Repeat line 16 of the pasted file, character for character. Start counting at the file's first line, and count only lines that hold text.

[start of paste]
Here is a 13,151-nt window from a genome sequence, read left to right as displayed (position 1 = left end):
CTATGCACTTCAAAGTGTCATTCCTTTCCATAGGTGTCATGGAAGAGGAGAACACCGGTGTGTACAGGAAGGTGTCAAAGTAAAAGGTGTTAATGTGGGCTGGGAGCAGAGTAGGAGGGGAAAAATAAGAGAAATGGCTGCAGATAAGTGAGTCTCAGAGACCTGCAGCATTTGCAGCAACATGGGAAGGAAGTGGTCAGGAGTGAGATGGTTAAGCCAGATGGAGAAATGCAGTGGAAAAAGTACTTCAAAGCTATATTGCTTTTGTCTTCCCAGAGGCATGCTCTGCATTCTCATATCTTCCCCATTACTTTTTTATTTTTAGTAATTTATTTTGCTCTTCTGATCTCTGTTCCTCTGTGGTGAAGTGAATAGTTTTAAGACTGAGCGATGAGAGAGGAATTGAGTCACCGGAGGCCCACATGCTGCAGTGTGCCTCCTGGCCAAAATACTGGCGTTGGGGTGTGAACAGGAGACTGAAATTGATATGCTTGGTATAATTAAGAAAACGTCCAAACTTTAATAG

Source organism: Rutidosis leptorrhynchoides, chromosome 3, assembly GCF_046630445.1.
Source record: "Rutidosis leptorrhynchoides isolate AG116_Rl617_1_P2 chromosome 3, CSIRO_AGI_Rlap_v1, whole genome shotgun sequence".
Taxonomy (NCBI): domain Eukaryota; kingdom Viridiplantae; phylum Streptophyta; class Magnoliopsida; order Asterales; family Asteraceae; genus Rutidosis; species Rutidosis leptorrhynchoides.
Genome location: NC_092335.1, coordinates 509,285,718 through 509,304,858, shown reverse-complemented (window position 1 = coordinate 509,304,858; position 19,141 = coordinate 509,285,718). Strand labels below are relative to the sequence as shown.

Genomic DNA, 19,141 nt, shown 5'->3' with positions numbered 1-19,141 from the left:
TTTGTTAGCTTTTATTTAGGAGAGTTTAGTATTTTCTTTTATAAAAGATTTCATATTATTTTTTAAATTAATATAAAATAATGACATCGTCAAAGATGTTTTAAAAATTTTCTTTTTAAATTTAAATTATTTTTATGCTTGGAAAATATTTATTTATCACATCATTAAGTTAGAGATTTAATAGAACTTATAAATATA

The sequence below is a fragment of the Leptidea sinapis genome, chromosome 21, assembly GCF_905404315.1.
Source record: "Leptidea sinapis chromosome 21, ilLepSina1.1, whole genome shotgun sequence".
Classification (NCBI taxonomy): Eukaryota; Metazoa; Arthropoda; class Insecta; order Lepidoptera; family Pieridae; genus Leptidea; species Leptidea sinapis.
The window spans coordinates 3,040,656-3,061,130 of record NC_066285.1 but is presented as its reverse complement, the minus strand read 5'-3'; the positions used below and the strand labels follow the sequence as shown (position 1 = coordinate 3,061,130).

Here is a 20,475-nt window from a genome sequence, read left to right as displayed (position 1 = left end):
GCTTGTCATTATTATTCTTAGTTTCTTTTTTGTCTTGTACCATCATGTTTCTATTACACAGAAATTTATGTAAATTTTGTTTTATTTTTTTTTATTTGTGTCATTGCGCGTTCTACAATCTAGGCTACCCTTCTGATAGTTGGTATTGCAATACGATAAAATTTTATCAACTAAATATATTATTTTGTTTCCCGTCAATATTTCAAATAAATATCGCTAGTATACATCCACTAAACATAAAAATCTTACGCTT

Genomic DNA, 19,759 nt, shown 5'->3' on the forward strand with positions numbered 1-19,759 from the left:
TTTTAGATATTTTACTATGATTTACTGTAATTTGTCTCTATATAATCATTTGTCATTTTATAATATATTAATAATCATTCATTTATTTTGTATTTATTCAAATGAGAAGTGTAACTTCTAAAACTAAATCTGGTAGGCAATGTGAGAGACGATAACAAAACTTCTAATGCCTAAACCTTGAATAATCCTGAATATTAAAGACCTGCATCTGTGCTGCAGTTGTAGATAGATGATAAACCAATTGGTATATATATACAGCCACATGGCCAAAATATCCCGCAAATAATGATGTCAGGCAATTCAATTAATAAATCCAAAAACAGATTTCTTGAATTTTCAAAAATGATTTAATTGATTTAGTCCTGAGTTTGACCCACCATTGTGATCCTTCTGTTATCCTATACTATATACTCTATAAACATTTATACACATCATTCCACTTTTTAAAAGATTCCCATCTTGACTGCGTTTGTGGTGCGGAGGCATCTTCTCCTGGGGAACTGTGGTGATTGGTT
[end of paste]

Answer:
TTTTAGATATTTTACTATGATTTACTGTAATTTGTCTCTATATAATCATTTGTCATTTTATAATATATTAATAATCATTCATTTATTTTGTATTTATTCAAATGAGAAGTGTAACTTCTAAAACTAAATCTGGTAGGCAATGTGAGAGACGATAACAAAACTTCTAATGCCTAAACCTTGAATAATCCTGAATATTAAAGACCTGCATCTGTGCTGCAGTTGTAGATAGATGATAAACCAATTGGTATATATATACAGCCACATGGCCAAAATATCCCGCAAATAATGATGTCAGGCAATTCAATTAATAAATCCAAAAACAGATTTCTTGAATTTTCAAAAATGATTTAATTGATTTAGTCCTGAGTTTGACCCACCATTGTGATCCTTCTGTTATCCTATACTATATACTCTATAAACATTTATACACATCATTCCACTTTTTAAAAGATTCCCATCTTGACTGCGTTTGTGGTGCGGAGGCATCTTCTCCTGGGGAACTGTGGTGATTGGTT